The Court of Appeal did not elaborate on what is necessary to meet this threshold of strict proof and evidence. Presumably, this is a suggestion that when the applicant makes a judicial management application, sufficient evidence must be placed before the Court to satisfy the Court of the requirements under sections 404 and 405 of the CA 2016. Essentially, that the company is or will be unable to pay its debts, there can be a chance of rehabilitation, or that the interests of creditors would be better served than winding up.
#2: Expeditious Hearing of the Application
At the same  of the decision, the Court of Appeal also advised that the court must justly, economically and expeditiously dispose of the application and any appeal process.
This is understandable and is a welcomed approach. The mere filing of the judicial management application triggers the automatic moratorium under section 410. This moratorium lasts until the disposal of the application and with no time limit. Hence, the courts should expeditiously hear and decide on the application. The company is already in nearly insolvent or is insolvent. So time is of the essence if there is to be a chance of rehabilitating the company and also protecting creditors’ interests.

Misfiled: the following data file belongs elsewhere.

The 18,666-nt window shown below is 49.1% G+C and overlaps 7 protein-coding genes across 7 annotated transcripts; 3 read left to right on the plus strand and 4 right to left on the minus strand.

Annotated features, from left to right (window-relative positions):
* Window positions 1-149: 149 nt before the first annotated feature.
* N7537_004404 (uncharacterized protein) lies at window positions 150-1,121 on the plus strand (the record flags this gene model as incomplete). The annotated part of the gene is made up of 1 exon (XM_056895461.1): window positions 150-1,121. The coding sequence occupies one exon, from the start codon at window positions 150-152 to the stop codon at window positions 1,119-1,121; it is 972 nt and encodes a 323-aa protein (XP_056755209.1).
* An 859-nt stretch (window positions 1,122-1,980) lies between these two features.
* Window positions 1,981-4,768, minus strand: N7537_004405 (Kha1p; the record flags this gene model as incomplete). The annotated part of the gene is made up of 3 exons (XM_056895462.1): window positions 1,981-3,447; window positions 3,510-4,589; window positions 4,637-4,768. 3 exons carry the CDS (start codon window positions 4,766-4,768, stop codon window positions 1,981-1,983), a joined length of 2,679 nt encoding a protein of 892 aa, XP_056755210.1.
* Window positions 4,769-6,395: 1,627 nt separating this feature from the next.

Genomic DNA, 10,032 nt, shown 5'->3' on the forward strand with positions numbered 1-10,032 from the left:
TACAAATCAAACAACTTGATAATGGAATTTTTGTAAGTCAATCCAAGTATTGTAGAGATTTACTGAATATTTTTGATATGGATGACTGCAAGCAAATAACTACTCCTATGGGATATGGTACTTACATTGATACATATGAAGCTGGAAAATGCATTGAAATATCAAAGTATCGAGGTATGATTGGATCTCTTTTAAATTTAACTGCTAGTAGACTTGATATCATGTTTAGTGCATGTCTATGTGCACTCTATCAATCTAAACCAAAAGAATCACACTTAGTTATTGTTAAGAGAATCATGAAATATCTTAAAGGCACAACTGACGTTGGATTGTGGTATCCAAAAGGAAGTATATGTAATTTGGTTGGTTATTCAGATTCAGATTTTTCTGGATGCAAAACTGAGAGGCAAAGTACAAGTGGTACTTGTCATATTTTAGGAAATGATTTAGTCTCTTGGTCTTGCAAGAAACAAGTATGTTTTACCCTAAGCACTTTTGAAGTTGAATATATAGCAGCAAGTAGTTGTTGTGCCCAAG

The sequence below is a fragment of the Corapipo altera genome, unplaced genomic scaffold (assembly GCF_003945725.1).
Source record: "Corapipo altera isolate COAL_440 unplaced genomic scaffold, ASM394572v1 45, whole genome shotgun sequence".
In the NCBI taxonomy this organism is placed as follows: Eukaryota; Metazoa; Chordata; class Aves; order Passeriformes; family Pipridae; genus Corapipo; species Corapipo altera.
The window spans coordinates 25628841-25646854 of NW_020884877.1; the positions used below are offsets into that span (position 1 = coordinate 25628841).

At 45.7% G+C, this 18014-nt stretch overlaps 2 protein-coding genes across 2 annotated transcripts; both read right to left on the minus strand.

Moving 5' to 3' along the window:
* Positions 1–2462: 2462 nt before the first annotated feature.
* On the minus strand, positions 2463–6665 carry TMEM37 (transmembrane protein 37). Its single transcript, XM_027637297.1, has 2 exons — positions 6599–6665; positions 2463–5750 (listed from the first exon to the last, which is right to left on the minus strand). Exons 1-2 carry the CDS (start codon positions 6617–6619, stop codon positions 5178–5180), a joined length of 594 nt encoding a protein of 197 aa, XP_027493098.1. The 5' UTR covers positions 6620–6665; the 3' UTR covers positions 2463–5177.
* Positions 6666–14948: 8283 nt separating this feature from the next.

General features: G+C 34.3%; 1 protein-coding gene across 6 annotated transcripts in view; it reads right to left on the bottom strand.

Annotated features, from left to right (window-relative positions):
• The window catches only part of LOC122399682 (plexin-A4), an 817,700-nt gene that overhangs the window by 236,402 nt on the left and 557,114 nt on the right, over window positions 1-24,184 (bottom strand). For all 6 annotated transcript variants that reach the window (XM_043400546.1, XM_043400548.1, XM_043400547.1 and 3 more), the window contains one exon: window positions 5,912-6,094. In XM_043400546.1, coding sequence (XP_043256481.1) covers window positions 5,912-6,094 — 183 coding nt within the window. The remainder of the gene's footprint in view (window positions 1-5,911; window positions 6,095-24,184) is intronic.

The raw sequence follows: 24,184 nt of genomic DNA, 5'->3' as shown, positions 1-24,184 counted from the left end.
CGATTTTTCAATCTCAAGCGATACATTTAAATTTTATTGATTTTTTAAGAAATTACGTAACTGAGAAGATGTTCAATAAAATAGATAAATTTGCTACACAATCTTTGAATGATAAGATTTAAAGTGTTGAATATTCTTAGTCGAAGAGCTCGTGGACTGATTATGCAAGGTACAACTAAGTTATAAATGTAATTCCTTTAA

#3: Element of Bona Fide: Creditors’ Views